I bet I'm not the only one to put off that task!
    Your method sure seems like a fool-proof system though.
    Peter

  3. #3
    Join Date
    Mar 2008
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    NH
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    When I do mine I have a set of bridge magnets (It is a jig from some place) That you zero out the tables set the knife in put the jig on and tighten. Move to the next knife. Now I know that jig is out in the shop some place and some day I will find it and put in the sharp set.
    It could be worse You could be on fire.
    Stupid hurts.

  4. #4
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    How wide is your jointer, Stu? Judging by the wrench you're using to bolt the blades in place, I'm guessing it's somewhere in the 10" to 12" range? I happened to be at Bohnhoff Lumber yesterday when one of their guys was replacing the blades on their main planer, an old Powermatic somewhere in the 30" range. He was using a bridge magnet jig like Chuck was talking about. What caught my eye was the size of the wrench he was using to tighten the bolts. Pretty similar to the one you were using.

    As an aside, he told me the planer had a 25 hp motor on the cutterhead, and a 10 hp feed motor. (They also had a 7.5 hp Sawstop.)
    When the going gets weird, the weird turn pro. - Hunter S. Thompson
    When the weird get going, they start their own forum. - Vaughn McMillan

    workingwoods.com

  5. #5
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    I think the magnet jigs work well for jointers where you can loosen and then tighten the bolts holding the knives while the magnets keep them at a set height, you cannot do that on my jointer.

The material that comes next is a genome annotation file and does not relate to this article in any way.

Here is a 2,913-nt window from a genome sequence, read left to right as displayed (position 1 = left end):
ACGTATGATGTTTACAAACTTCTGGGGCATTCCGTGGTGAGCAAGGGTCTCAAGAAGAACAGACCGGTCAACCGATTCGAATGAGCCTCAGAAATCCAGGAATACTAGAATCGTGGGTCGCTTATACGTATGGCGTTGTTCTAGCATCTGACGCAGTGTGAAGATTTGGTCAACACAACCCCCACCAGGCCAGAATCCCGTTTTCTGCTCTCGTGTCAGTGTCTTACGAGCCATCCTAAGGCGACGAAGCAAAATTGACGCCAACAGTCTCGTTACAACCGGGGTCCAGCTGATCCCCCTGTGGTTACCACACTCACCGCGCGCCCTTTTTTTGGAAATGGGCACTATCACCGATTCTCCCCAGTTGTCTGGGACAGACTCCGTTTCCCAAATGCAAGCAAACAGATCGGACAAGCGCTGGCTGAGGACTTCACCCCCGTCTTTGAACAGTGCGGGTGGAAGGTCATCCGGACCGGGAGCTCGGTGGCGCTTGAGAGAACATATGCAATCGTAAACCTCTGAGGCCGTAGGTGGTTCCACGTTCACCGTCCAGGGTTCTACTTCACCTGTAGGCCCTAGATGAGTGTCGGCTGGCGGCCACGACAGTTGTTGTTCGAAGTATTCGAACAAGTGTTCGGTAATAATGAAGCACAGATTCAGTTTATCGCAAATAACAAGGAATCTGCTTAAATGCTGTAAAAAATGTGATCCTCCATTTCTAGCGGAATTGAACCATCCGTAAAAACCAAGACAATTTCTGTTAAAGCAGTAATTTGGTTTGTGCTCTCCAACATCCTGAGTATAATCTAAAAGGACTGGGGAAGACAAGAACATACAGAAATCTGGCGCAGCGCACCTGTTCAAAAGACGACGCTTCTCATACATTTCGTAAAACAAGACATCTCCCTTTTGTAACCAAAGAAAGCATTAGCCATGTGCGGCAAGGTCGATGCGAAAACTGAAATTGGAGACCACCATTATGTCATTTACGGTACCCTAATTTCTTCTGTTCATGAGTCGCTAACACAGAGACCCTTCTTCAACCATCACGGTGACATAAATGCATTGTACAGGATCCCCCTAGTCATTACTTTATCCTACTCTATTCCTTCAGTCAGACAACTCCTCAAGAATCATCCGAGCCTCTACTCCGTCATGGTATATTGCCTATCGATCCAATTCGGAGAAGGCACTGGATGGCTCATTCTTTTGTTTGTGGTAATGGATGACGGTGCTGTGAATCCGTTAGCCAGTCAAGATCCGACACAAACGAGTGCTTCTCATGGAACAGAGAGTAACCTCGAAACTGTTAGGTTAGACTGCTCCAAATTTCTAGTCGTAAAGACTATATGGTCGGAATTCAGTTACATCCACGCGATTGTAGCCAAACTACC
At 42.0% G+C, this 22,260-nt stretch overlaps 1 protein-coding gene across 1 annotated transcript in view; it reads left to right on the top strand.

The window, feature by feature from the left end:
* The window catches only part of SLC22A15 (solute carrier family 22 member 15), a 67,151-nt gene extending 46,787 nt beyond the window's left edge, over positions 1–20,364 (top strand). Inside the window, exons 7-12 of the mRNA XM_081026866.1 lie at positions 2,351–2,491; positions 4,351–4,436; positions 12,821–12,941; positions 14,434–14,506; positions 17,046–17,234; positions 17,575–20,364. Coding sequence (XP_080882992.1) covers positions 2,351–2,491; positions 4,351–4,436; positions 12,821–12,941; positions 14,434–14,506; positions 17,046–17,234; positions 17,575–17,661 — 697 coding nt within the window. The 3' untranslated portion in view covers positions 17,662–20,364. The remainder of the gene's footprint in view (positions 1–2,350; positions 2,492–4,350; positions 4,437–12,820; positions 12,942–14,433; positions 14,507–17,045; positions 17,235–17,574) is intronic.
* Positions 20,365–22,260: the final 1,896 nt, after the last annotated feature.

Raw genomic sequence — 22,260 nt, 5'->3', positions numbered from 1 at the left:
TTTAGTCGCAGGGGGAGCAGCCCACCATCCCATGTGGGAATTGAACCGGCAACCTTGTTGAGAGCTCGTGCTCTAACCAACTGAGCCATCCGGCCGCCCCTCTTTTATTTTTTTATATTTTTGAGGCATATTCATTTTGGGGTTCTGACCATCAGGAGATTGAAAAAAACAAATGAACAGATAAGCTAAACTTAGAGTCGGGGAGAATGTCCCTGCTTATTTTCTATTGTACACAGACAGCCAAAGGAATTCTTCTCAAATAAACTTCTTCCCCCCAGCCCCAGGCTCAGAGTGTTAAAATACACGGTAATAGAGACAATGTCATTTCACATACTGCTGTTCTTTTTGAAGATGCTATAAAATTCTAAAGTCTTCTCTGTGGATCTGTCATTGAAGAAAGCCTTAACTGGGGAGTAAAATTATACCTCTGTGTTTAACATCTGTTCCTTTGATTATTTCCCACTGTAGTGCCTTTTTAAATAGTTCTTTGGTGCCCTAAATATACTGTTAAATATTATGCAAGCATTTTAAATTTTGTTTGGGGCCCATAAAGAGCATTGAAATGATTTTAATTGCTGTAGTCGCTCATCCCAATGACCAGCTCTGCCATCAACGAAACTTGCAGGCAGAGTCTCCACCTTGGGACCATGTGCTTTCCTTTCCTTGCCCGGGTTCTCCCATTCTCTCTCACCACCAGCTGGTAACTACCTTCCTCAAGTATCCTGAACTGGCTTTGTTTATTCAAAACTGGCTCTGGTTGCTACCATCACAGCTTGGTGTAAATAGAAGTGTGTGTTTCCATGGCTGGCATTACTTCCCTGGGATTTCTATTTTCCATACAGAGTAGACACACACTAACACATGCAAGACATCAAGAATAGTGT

Vaughn the jointer is 255mm wide, or the knives are that wide, that is right at 10"

    Some detailed pics of the cutter head....









    The cutter head is 95mm in diameter or 3 3/4"

    The bearings are NSK 6207.
    The bearing sizes are:
    OD 72mm
    ID 35mm
    Thickness 17mm

    If I could find a cutter head that was about the same diameter and had a shaft that as 35mm I could just about bolt it in place. You can see how I could shim the pillow blocks on either side and adjust the cutter head up or down to suit.

    I guess I'll be looking at some catalogs
    The pessimist complains about the wind; the optimist expects it to change; the realist adjusts the sails.
    William Arthur Ward

  6. #6
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    Quote Originally Posted by Stuart Ablett View Post
    ...If I could find a cutter head that was about the same diameter and had a shaft that as 35mm I could just about bolt it in place. You can see how I could shim the pillow blocks on either side and adjust the cutter head up or down to suit.

    I guess I'll be looking at some catalogs
    Good luck with finding a cutter head.

    Would the shaft have to be 35 mm if you could find bearings with a different ID, but the same 72mm OD? That might give you a little flexibility in your hunt.